The ethical life is to become conscious of yourself and to act accordingly. The ethical “does not want to make the individual into someone else but into the individual himself; it does not want to destroy the esthetic but to transfigure it” (Kierkegaard, 1987, p.253). Thus, the ethical life absorbs the aesthetic life and develops it into a higher form of life, by no means does the ethical exclude the aesthetic. The ethical brings the personality into focus and the aesthetic is recontextualised as part of both man’s understanding of the world and of himself (Perkins, 2010, p. 345) This allows diverse people to coexist in harmony and for individuals to act in accordance with what is good for the society. Ordinarily, we view the ethical as abstract and separate from ourselves hence we avoid it as we do not understand what will come from it. This is similar to how many fear and avoid death as, “if a person fears transparency, he always avoids the ethical” (Kierkegaard,1987, p.254) This is what creates our secret horror and fear of it, as ethical demands transparency. You must become transparent with yourself so, your morality cannot be sourced from a religious book or a book of rules, it comes from within oneself. This empowerment terrifies most people as the responsibility and control now belongs to them. There is no ‘absolute’ to blame as that power lies within oneself. What ceases the ethical from being an abstract concept and what allows it to become fully actualised is when the individual accepts this realisation and embraces it. Kierkegaard defines this as “the person who views life ethically sees the universal, and the person who lives ethically expresses the universal in his life” (Kierkegaard, 1987, p.256). Therefore, the person who lives an ethical life is working towards becoming a universal human being. The individual lives with the assurance that they are living a life which is ethically structured. They have no need to ponder over insecurities which would otherwise torment him and provide him with anxiety, such as the person living an aesthetic life.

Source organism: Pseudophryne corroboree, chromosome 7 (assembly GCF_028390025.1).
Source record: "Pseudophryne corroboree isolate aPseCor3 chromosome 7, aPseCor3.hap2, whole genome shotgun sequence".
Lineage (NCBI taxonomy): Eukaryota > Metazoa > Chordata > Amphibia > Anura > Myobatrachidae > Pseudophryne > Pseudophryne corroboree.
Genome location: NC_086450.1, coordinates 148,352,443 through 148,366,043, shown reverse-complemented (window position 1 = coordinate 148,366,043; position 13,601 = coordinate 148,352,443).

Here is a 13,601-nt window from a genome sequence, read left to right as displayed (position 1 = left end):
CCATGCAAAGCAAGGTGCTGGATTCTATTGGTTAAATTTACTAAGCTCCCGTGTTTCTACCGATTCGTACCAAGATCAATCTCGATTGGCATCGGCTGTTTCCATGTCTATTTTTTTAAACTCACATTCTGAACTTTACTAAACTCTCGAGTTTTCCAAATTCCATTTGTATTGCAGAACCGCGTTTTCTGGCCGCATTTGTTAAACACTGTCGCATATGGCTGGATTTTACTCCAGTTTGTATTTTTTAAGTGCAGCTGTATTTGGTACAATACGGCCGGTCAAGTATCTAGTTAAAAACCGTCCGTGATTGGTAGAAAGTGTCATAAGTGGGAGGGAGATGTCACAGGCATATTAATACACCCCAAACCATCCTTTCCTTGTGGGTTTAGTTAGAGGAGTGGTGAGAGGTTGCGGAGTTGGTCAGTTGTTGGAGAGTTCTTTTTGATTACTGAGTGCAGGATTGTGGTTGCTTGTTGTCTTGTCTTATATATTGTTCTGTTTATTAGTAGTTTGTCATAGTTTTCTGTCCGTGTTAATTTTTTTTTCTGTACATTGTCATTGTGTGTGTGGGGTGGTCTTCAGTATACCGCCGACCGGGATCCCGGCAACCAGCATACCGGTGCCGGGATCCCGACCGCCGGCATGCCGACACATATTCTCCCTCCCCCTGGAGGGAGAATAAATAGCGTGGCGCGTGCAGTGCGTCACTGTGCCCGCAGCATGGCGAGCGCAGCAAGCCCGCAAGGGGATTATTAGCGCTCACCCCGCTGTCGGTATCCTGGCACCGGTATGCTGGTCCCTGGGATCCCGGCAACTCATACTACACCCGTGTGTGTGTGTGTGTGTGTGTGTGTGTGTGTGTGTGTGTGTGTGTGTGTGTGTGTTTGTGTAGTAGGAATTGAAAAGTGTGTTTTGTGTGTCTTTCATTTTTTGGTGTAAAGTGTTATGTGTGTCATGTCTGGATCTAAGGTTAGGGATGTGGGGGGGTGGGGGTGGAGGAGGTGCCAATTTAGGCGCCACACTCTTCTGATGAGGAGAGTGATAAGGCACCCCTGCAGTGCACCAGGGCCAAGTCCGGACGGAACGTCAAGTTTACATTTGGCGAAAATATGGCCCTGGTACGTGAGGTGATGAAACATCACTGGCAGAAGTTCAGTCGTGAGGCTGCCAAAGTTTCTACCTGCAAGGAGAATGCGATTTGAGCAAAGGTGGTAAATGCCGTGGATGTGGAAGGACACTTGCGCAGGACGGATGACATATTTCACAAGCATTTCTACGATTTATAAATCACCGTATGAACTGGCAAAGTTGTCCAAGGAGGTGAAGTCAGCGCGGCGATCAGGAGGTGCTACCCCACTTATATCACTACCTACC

An aesthetic life appears to be much more appealing as it “places the meaning of life in living for the performance of one’s duties” (Kierkegaard, 1987, p.254). This positions the person under the illusion that they have an ethical view of life, but their mistake is that they have placed an external relation to duty. Furthermore, they are unable to be both unique and universal. The ethical and aesthetic appear similar at face value, but it takes a true and deep understanding of oneself to be able to develop an aesthetic individual into an ethical person. Kierkegaard explains that “if the ethical life did not have a much deeper connection with the personality it would always be difficult to champion it against the aesthetic life” (Kierkegaard, 1987, p.254). This statement suggests that the ethical has a deep connection with the nature of being human. Thus, if a person does not come to understand and live this way of life then they are lacking an essential humanness while also missing the great good (Mehl, 2010, p. 25). This insists that the ethical life is fundamental in society as it allows a person to assess the morality of their decisions. An aesthetic life is determined by duty or a series of particular rules, but duty and the individual are two separate things, according to Kierkegaard. He depicts the person living an aesthetic life as “an accidental human being; he believes he is the perfect human being by being the one and only human being” (Kierkegaard, 1987, p.256). This life of duty is unromantic and boring; therefore, the person is unfulfilled. They live too narrowly with no understanding of the wider world occupied by other individuals. It is impossible to become the universal human being with this mindset. This limits the individual from understanding the society around them and how they make coincide with it, and others. When compared to an ethical life the primary difference between the two is that the ethical individual is transparent with himself. The ethical person “does not allow vague thoughts to rustle around inside him or let tempering possibilities distract him with their juggling” (Kierkegaard, 1987, p.258). This is what holds the aesthetic individual back, so that they are unable to live a free life. They rely on other people to validate their thoughts and actions while the ethical person is certain enough of their own beliefs and of their own morals that they know the right thing to do, for themselves. The aesthetic person only has superficial motivations as they cannot understand any deeper meaning than that.